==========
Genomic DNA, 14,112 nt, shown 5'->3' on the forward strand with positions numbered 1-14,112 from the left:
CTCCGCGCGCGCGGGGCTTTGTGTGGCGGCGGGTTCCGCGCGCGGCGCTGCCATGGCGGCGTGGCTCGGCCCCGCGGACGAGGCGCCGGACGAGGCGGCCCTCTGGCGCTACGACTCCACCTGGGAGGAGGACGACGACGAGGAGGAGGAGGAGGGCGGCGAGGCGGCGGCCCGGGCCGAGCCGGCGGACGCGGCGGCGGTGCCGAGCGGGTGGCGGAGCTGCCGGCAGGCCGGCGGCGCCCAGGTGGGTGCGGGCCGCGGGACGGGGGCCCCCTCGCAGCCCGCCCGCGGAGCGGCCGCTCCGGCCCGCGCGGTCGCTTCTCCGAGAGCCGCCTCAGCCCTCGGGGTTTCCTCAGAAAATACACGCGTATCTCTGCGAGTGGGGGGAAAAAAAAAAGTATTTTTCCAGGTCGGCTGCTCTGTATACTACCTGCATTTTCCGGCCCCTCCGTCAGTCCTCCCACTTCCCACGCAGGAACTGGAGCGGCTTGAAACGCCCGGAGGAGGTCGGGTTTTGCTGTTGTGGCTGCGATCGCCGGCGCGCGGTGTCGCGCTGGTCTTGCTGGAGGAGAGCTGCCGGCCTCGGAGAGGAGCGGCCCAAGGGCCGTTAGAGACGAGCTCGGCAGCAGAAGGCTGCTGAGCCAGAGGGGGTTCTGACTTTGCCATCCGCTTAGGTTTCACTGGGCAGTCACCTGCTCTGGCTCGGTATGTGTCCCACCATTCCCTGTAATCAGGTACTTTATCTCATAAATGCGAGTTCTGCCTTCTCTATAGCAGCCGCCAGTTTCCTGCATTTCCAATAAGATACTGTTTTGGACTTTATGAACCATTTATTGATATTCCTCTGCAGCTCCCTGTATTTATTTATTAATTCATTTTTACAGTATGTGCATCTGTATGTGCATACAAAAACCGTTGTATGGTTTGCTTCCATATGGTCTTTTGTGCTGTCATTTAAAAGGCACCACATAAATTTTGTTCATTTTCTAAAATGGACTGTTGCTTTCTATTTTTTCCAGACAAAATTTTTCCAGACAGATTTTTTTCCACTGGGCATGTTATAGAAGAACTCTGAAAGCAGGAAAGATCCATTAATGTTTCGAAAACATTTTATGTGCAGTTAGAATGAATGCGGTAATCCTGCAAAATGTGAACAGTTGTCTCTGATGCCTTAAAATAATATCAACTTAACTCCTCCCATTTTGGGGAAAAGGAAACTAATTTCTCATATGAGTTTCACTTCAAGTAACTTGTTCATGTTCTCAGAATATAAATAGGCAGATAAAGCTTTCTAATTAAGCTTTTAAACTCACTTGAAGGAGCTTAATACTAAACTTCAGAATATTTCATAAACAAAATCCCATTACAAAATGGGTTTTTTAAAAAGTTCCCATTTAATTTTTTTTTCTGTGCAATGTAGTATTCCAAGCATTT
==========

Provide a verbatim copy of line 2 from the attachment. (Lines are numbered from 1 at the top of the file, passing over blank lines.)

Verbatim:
CTCCGCGCGCGCGGGGCTTTGTGTGGCGGCGGGTTCCGCGCGCGGCGCTGCCATGGCGGCGTGGCTCGGCCCCGCGGACGAGGCGCCGGACGAGGCGGCCCTCTGGCGCTACGACTCCACCTGGGAGGAGGACGACGACGAGGAGGAGGAGGAGGGCGGCGAGGCGGCGGCCCGGGCCGAGCCGGCGGACGCGGCGGCGGTGCCGAGCGGGTGGCGGAGCTGCCGGCAGGCCGGCGGCGCCCAGGTGGGTGCGGGCCGCGGGACGGGGGCCCCCTCGCAGCCCGCCCGCGGAGCGGCCGCTCCGGCCCGCGCGGTCGCTTCTCCGAGAGCCGCCTCAGCCCTCGGGGTTTCCTCAGAAAATACACGCGTATCTCTGCGAGTGGGGGGAAAAAAAAAAGTATTTTTCCAGGTCGGCTGCTCTGTATACTACCTGCATTTTCCGGCCCCTCCGTCAGTCCTCCCACTTCCCACGCAGGAACTGGAGCGGCTTGAAACGCCCGGAGGAGGTCGGGTTTTGCTGTTGTGGCTGCGATCGCCGGCGCGCGGTGTCGCGCTGGTCTTGCTGGAGGAGAGCTGCCGGCCTCGGAGAGGAGCGGCCCAAGGGCCGTTAGAGACGAGCTCGGCAGCAGAAGGCTGCTGAGCCAGAGGGGGTTCTGACTTTGCCATCCGCTTAGGTTTCACTGGGCAGTCACCTGCTCTGGCTCGGTATGTGTCCCACCATTCCCTGTAATCAGGTACTTTATCTCATAAATGCGAGTTCTGCCTTCTCTATAGCAGCCGCCAGTTTCCTGCATTTCCAATAAGATACTGTTTTGGACTTTATGAACCATTTATTGATATTCCTCTGCAGCTCCCTGTATTTATTTATTAATTCATTTTTACAGTATGTGCATCTGTATGTGCATACAAAAACCGTTGTATGGTTTGCTTCCATATGGTCTTTTGTGCTGTCATTTAAAAGGCACCACATAAATTTTGTTCATTTTCTAAAATGGACTGTTGCTTTCTATTTTTTCCAGACAAAATTTTTCCAGACAGATTTTTTTCCACTGGGCATGTTATAGAAGAACTCTGAAAGCAGGAAAGATCCATTAATGTTTCGAAAACATTTTATGTGCAGTTAGAATGAATGCGGTAATCCTGCAAAATGTGAACAGTTGTCTCTGATGCCTTAAAATAATATCAACTTAACTCCTCCCATTTTGGGGAAAAGGAAACTAATTTCTCATATGAGTTTCACTTCAAGTAACTTGTTCATGTTCTCAGAATATAAATAGGCAGATAAAGCTTTCTAATTAAGCTTTTAAACTCACTTGAAGGAGCTTAATACTAAACTTCAGAATATTTCATAAACAAAATCCCATTACAAAATGGGTTTTTTAAAAAGTTCCCATTTAATTTTTTTTTCTGTGCAATGTAGTATTCCAAGCATTT